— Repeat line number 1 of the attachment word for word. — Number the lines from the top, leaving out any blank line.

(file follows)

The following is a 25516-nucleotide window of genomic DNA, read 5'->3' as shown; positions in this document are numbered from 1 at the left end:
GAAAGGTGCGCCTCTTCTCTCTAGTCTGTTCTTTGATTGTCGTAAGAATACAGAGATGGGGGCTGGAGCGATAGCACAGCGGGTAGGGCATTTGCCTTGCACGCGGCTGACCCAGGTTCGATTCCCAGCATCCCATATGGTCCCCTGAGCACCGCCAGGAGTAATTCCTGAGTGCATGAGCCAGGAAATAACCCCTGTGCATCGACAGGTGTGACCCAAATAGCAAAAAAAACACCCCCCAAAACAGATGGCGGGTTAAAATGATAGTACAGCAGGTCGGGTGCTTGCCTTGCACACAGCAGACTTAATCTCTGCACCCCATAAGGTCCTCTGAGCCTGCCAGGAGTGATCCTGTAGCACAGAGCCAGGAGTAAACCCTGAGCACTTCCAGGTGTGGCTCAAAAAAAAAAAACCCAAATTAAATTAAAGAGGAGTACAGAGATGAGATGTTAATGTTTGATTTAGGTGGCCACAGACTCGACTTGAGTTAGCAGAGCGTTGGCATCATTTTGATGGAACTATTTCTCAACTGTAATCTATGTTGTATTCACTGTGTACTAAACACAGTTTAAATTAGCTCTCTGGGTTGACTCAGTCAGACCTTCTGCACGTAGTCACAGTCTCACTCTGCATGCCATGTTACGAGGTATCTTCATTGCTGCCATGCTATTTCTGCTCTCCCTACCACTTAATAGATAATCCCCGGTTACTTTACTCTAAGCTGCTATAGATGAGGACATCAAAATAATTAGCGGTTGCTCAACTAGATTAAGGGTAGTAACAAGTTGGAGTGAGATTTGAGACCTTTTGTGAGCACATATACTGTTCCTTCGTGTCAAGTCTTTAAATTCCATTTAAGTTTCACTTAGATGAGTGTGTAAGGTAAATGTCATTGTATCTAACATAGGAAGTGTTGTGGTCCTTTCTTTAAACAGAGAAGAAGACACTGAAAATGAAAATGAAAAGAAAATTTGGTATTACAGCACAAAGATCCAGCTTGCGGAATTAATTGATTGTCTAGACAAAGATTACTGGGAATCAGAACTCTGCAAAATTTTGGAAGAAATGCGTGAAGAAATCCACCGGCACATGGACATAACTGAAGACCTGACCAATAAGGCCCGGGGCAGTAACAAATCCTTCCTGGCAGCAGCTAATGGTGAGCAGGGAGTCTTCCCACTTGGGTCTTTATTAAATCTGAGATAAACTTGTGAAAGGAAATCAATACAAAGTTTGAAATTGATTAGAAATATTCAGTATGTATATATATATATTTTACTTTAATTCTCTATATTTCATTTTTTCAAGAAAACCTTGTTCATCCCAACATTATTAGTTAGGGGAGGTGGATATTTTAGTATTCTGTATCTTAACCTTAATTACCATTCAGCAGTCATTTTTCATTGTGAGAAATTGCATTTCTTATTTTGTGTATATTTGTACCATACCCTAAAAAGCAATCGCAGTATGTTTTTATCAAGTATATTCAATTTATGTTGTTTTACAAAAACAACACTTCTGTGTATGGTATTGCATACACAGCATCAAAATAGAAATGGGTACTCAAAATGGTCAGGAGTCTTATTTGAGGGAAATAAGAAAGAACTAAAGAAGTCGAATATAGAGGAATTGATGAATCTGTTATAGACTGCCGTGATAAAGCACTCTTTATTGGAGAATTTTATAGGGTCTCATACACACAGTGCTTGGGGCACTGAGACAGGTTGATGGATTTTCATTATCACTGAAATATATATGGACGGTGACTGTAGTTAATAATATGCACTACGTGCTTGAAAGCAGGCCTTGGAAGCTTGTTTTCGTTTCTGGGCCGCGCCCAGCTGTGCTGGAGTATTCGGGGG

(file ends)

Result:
The following is a 25516-nucleotide window of genomic DNA, read 5'->3' as shown; positions in this document are numbered from 1 at the left end: